by Steph Auteri
I am a cheap bastard. Instead of spending money on pricey project management systems, I run my life through Google and a collection of text files and spreadsheets. I avoid paid teleclasses and webinars in favor of business books that I dog-ear and pore through over and over again. I even married a web developer so I could get him to build all of my websites for me. (Okay. I married him for other reasons, too.)
Still, back in 2012, I vowed that I would start investing in my business instead of cutting corners all the time. In the spirit of that, I hired designers to pretty up an ebook I’d created, and to create a color palette and a logo for a side project. I became a paying member of the American Society of Journalists and Authors (ASJA). I re-joined Freelance Success and started subscribing to a slew of literary magazines, educational organizations, and freelance services. And in 2013, I went to my very first professional writer’s conference, for which I dropped $338.
In 2012, I’d actually attended this conference for free. I’d been invited to speak on a sex writing panel at ASJA’s annual conference and, as a bonus, I got to hit up all the other workshops happening that day. I had such a productive time that I immediately applied to be a member, and I vowed to attend the conference again in 2013. In fact, my time there may have been part of the impetus for my new, paying-for-things stance.
As the conference approached, I studied the schedule and eventually registered to attend for two days. Then I watched as writers across the internet complained about the cost of the conference, and demanded to know if they’d get the chance to speak to certain editors directly. I mainly stayed out of these conversations because, even though I’m generally a cheapskate, I thought $338 was a pretty good deal for what I was getting.
I spent the morning of the first day of the conference at home, catching up on email and all my news and social media feeds. Then I drove into the city, attended a panel on alternative markets for health writers, and pushed myself to do some networking. After which I headed back home to enjoy a relaxing evening with my husband.
The next day, I took the bus in so I could attend some morning panels on content marketing and pet writing. After that, I attended the luncheon, mostly so I could see a favorite author of mine speak. After that, feeling spent, I headed back home so I could recharge, take an evening yoga class, and hang out at the bar with friends.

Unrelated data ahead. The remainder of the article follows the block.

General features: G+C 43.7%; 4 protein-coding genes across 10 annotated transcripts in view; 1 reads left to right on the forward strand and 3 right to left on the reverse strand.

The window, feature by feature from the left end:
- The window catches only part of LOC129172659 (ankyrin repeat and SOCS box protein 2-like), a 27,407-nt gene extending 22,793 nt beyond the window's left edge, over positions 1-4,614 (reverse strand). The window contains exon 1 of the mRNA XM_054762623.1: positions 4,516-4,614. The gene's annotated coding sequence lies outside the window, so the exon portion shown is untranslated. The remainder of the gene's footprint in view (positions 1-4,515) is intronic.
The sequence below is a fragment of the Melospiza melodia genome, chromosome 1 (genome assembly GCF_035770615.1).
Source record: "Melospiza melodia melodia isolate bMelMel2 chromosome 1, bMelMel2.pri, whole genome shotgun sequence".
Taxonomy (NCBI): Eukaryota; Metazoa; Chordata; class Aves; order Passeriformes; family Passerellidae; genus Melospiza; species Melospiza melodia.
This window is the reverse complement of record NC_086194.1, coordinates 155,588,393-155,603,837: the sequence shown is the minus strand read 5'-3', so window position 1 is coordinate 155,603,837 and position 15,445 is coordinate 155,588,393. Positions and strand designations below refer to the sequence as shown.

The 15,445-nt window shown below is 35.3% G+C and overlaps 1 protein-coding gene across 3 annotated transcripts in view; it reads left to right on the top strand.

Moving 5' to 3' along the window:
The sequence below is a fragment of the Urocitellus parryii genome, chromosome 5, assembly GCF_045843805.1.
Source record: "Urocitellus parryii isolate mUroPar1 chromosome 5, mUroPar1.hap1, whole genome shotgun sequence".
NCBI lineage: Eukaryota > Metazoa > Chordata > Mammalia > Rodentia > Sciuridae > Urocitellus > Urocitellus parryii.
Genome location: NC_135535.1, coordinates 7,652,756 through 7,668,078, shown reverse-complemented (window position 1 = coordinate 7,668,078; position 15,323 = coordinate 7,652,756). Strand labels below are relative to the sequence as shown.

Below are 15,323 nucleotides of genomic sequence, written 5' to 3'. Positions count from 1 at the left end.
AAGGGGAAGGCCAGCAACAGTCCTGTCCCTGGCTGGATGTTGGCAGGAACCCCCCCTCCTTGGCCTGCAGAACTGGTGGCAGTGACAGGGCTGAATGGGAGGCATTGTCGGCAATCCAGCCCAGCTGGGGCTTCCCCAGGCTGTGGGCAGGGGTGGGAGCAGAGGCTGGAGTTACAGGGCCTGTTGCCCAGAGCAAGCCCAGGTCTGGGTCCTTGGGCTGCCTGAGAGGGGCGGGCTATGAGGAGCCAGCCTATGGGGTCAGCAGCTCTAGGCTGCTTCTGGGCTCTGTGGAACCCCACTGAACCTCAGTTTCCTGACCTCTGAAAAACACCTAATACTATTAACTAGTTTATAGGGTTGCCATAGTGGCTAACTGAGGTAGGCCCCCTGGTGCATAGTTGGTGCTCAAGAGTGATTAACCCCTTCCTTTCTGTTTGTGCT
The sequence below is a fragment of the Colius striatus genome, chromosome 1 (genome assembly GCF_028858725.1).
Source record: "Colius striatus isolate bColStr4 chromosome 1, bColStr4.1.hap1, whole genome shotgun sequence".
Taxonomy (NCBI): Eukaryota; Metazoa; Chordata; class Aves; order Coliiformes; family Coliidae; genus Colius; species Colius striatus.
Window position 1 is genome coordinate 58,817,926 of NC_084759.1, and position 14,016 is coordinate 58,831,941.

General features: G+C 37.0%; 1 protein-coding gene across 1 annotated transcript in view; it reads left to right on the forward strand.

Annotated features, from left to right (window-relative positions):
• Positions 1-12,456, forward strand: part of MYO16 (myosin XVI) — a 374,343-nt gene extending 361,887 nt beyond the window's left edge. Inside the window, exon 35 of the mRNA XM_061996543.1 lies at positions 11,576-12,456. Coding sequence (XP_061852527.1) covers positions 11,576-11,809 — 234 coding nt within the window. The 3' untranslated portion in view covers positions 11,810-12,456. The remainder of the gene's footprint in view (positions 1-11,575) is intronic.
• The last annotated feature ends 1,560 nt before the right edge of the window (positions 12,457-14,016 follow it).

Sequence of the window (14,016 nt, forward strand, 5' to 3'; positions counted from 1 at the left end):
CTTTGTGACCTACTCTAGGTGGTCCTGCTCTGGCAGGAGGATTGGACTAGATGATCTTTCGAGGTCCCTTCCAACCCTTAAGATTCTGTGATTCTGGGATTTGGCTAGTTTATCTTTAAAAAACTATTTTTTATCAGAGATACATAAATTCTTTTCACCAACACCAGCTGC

I know. People are complaining about the expense of the conference, and here I am attending two half days after charging $338 to my credit card. What gives? Especially considering how cheap I am?
Here’s the thing. For me at the time, the value didn’t lie in being given the opportunity to accost top-notch editors. (I’m much better in writing, anyway.) And the value didn’t lie in cramming in as many panels and as much networking as possible. Panels can be hit-or-miss, so I only attend the ones that really grab my attention. And I’m an introvert so, once I hit my wall, I’m no longer at my network-y best. For me, the value lay in the information I received at the select few panels I attended, and in the handful of meaningful connections I happened to make in the process. This made the fee more than worth it. After all, just one decent assignment generated from these panels and/or connections—or just two to three smaller ones—would more than cover the cost of the two days I (partially) attended.
Plus, I felt motivated—rejuvenated even—after attending the conference, which was important to me after having spent several months in a career-related, self-doubt-ridden slump.
These days, I invest in at least one or two conferences, festivals, and/or retreats a year. While at conferences, I network. I take notes. I sometimes even sign up to speed pitch editors and agents. And every single time—without fail—I make back the money I spent within the month. Every. Single. Time. And you can, too.
Search for writing conferences here.